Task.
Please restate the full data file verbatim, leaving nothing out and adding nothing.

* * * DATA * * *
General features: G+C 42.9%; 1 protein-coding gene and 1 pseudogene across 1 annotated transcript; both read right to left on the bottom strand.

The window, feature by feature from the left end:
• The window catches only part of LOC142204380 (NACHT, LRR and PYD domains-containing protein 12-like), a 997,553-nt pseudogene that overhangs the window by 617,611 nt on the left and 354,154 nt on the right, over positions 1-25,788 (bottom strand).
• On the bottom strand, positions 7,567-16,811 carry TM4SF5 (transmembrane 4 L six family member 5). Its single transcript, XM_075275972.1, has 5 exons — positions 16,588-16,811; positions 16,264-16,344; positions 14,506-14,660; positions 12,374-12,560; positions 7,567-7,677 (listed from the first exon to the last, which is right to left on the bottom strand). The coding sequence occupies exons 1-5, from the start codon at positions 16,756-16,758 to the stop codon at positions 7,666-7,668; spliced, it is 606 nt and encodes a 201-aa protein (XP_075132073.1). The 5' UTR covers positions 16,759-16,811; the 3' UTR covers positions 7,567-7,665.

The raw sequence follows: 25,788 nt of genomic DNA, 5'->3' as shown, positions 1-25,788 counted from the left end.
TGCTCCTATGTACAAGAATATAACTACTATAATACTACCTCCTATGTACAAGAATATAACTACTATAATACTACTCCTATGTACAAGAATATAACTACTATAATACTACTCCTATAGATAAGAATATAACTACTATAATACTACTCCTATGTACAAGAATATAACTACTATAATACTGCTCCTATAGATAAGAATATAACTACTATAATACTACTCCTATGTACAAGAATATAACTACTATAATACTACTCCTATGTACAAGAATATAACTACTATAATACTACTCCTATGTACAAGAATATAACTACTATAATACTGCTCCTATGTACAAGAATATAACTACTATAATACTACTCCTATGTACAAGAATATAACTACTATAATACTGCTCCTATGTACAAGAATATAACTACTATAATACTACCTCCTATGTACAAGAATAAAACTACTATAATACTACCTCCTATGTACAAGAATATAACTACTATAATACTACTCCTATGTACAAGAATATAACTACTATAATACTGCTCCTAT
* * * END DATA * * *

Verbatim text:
General features: G+C 42.9%; 1 protein-coding gene and 1 pseudogene across 1 annotated transcript; both read right to left on the bottom strand.

The window, feature by feature from the left end:
• The window catches only part of LOC142204380 (NACHT, LRR and PYD domains-containing protein 12-like), a 997,553-nt pseudogene that overhangs the window by 617,611 nt on the left and 354,154 nt on the right, over positions 1-25,788 (bottom strand).
• On the bottom strand, positions 7,567-16,811 carry TM4SF5 (transmembrane 4 L six family member 5). Its single transcript, XM_075275972.1, has 5 exons — positions 16,588-16,811; positions 16,264-16,344; positions 14,506-14,660; positions 12,374-12,560; positions 7,567-7,677 (listed from the first exon to the last, which is right to left on the bottom strand). The coding sequence occupies exons 1-5, from the start codon at positions 16,756-16,758 to the stop codon at positions 7,666-7,668; spliced, it is 606 nt and encodes a 201-aa protein (XP_075132073.1). The 5' UTR covers positions 16,759-16,811; the 3' UTR covers positions 7,567-7,665.

The raw sequence follows: 25,788 nt of genomic DNA, 5'->3' as shown, positions 1-25,788 counted from the left end.
TGCTCCTATGTACAAGAATATAACTACTATAATACTACCTCCTATGTACAAGAATATAACTACTATAATACTACTCCTATGTACAAGAATATAACTACTATAATACTACTCCTATAGATAAGAATATAACTACTATAATACTACTCCTATGTACAAGAATATAACTACTATAATACTGCTCCTATAGATAAGAATATAACTACTATAATACTACTCCTATGTACAAGAATATAACTACTATAATACTACTCCTATGTACAAGAATATAACTACTATAATACTACTCCTATGTACAAGAATATAACTACTATAATACTGCTCCTATGTACAAGAATATAACTACTATAATACTACTCCTATGTACAAGAATATAACTACTATAATACTGCTCCTATGTACAAGAATATAACTACTATAATACTACCTCCTATGTACAAGAATAAAACTACTATAATACTACCTCCTATGTACAAGAATATAACTACTATAATACTACTCCTATGTACAAGAATATAACTACTATAATACTGCTCCTAT